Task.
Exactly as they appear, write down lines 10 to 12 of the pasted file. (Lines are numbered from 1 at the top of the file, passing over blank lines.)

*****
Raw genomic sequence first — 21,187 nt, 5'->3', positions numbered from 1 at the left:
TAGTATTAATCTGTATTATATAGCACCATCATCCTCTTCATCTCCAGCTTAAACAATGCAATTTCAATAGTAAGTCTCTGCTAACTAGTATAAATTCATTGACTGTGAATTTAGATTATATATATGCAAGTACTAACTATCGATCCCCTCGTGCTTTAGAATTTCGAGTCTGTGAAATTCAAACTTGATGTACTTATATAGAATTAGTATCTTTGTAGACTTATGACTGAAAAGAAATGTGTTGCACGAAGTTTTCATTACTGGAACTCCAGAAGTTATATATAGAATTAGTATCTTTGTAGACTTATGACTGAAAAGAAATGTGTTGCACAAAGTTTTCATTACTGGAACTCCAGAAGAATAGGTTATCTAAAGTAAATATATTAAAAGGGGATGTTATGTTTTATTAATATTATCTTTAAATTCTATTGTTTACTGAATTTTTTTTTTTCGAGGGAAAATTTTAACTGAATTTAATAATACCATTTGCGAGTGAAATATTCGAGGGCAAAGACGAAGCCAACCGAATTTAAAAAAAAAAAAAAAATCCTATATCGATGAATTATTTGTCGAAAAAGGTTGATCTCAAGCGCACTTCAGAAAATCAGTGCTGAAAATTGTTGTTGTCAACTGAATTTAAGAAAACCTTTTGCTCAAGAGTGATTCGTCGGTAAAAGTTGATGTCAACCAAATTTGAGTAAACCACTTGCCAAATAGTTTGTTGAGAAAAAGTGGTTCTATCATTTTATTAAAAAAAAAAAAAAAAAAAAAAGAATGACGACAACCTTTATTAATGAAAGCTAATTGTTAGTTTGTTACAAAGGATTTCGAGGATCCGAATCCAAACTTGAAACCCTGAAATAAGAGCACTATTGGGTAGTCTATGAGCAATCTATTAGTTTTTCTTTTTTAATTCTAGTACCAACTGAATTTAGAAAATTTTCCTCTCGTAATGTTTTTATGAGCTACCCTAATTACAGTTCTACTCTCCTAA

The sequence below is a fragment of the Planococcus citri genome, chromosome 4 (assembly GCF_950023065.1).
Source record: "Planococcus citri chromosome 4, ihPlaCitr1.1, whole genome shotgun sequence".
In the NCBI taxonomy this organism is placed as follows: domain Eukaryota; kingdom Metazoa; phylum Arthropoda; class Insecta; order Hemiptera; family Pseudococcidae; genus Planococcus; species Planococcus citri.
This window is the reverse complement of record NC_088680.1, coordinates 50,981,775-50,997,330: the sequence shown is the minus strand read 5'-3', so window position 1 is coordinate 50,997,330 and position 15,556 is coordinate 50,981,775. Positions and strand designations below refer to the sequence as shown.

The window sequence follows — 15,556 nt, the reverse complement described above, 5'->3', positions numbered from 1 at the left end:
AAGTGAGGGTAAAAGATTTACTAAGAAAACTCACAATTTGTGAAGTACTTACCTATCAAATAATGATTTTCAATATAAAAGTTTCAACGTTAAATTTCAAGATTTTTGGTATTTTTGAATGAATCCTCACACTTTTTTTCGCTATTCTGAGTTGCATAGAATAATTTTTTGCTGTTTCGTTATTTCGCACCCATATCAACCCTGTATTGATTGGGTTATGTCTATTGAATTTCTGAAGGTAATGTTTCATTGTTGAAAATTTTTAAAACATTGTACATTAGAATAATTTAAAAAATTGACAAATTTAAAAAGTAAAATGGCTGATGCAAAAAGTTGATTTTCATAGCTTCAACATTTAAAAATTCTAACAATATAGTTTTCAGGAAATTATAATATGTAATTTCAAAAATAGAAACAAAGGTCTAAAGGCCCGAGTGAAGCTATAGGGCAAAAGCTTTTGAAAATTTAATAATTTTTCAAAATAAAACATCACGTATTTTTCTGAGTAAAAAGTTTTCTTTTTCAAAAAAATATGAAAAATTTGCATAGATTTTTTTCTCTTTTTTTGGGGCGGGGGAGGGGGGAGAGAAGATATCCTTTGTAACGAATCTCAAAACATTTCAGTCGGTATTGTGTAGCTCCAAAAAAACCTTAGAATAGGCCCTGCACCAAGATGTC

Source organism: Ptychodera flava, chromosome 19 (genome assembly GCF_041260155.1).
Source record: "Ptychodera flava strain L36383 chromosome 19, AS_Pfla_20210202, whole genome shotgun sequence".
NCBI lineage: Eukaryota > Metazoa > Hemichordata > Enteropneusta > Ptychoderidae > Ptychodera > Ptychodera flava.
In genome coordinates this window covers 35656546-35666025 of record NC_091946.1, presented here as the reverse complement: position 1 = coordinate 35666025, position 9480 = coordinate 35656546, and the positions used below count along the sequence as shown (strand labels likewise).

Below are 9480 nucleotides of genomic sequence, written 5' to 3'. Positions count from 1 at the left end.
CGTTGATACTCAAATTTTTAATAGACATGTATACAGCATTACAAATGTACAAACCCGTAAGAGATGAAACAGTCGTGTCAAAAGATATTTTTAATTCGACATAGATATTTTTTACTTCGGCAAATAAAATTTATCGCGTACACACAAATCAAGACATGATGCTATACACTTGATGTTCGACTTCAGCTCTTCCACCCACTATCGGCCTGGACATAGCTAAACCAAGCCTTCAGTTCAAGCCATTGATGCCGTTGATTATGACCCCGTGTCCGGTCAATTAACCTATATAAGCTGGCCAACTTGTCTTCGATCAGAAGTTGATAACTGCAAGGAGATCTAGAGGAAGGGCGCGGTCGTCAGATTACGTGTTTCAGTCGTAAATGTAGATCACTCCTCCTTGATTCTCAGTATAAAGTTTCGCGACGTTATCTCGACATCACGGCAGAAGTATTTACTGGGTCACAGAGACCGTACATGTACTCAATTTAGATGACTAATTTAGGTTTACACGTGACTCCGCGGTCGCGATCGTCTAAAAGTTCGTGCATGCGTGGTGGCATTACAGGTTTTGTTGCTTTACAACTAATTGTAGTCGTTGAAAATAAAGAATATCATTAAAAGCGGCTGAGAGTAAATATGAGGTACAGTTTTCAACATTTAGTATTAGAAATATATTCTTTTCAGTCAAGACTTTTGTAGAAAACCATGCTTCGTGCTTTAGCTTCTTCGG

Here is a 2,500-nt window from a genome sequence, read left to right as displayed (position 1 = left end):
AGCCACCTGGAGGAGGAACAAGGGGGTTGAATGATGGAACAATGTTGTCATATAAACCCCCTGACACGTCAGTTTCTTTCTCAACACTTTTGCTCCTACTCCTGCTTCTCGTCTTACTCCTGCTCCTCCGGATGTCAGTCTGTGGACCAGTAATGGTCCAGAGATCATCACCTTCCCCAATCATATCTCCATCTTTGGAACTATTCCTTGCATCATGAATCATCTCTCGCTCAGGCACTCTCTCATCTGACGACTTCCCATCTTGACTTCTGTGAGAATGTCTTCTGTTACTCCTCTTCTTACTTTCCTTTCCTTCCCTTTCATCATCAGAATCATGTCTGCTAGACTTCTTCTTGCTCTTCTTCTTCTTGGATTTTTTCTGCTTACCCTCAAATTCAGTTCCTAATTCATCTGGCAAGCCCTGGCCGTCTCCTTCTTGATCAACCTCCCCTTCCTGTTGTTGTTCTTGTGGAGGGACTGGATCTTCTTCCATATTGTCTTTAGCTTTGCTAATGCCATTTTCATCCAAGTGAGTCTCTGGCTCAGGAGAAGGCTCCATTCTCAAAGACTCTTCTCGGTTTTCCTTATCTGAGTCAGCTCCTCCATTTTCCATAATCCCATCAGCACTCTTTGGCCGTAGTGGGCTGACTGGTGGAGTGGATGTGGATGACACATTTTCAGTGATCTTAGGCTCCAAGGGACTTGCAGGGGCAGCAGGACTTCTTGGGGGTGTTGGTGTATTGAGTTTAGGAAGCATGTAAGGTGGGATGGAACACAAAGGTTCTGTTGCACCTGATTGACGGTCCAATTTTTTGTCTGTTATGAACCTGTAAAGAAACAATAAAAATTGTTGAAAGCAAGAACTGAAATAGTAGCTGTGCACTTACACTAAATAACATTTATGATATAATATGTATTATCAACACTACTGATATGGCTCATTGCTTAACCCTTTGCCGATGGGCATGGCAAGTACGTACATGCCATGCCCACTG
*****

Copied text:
Source record: "Ptychodera flava strain L36383 chromosome 19, AS_Pfla_20210202, whole genome shotgun sequence".
NCBI lineage: Eukaryota > Metazoa > Hemichordata > Enteropneusta > Ptychoderidae > Ptychodera > Ptychodera flava.
In genome coordinates this window covers 35656546-35666025 of record NC_091946.1, presented here as the reverse complement: position 1 = coordinate 35666025, position 9480 = coordinate 35656546, and the positions used below count along the sequence as shown (strand labels likewise).